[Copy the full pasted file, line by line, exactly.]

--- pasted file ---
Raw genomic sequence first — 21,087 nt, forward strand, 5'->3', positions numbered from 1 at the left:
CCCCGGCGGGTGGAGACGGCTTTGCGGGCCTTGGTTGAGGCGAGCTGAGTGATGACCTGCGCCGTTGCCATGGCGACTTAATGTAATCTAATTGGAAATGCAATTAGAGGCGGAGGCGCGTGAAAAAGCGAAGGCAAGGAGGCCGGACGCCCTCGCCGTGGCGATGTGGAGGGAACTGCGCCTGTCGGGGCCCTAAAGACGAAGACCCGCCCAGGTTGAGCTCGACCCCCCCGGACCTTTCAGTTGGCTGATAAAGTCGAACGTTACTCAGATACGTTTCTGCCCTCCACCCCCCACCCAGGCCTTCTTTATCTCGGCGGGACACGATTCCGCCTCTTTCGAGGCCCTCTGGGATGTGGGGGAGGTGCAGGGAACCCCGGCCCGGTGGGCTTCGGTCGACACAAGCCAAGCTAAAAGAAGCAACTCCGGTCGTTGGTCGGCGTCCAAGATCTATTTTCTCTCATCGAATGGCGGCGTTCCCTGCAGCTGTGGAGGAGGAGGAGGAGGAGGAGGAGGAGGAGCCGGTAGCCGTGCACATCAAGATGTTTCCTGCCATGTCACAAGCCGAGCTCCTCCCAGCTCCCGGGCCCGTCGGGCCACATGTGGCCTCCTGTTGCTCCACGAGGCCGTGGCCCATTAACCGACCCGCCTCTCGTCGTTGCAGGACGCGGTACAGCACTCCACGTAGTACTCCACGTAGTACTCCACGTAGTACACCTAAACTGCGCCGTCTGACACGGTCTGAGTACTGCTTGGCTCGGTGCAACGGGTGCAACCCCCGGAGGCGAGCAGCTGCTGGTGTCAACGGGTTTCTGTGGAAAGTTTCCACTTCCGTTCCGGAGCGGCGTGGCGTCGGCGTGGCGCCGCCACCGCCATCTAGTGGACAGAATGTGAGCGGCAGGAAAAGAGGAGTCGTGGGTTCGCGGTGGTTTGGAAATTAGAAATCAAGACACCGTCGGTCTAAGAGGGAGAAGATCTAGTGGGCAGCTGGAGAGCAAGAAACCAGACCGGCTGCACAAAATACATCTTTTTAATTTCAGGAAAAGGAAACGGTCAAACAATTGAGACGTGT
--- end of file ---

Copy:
Raw genomic sequence first — 21,087 nt, forward strand, 5'->3', positions numbered from 1 at the left:
CCCCGGCGGGTGGAGACGGCTTTGCGGGCCTTGGTTGAGGCGAGCTGAGTGATGACCTGCGCCGTTGCCATGGCGACTTAATGTAATCTAATTGGAAATGCAATTAGAGGCGGAGGCGCGTGAAAAAGCGAAGGCAAGGAGGCCGGACGCCCTCGCCGTGGCGATGTGGAGGGAACTGCGCCTGTCGGGGCCCTAAAGACGAAGACCCGCCCAGGTTGAGCTCGACCCCCCCGGACCTTTCAGTTGGCTGATAAAGTCGAACGTTACTCAGATACGTTTCTGCCCTCCACCCCCCACCCAGGCCTTCTTTATCTCGGCGGGACACGATTCCGCCTCTTTCGAGGCCCTCTGGGATGTGGGGGAGGTGCAGGGAACCCCGGCCCGGTGGGCTTCGGTCGACACAAGCCAAGCTAAAAGAAGCAACTCCGGTCGTTGGTCGGCGTCCAAGATCTATTTTCTCTCATCGAATGGCGGCGTTCCCTGCAGCTGTGGAGGAGGAGGAGGAGGAGGAGGAGGAGGAGCCGGTAGCCGTGCACATCAAGATGTTTCCTGCCATGTCACAAGCCGAGCTCCTCCCAGCTCCCGGGCCCGTCGGGCCACATGTGGCCTCCTGTTGCTCCACGAGGCCGTGGCCCATTAACCGACCCGCCTCTCGTCGTTGCAGGACGCGGTACAGCACTCCACGTAGTACTCCACGTAGTACTCCACGTAGTACACCTAAACTGCGCCGTCTGACACGGTCTGAGTACTGCTTGGCTCGGTGCAACGGGTGCAACCCCCGGAGGCGAGCAGCTGCTGGTGTCAACGGGTTTCTGTGGAAAGTTTCCACTTCCGTTCCGGAGCGGCGTGGCGTCGGCGTGGCGCCGCCACCGCCATCTAGTGGACAGAATGTGAGCGGCAGGAAAAGAGGAGTCGTGGGTTCGCGGTGGTTTGGAAATTAGAAATCAAGACACCGTCGGTCTAAGAGGGAGAAGATCTAGTGGGCAGCTGGAGAGCAAGAAACCAGACCGGCTGCACAAAATACATCTTTTTAATTTCAGGAAAAGGAAACGGTCAAACAATTGAGACGTGT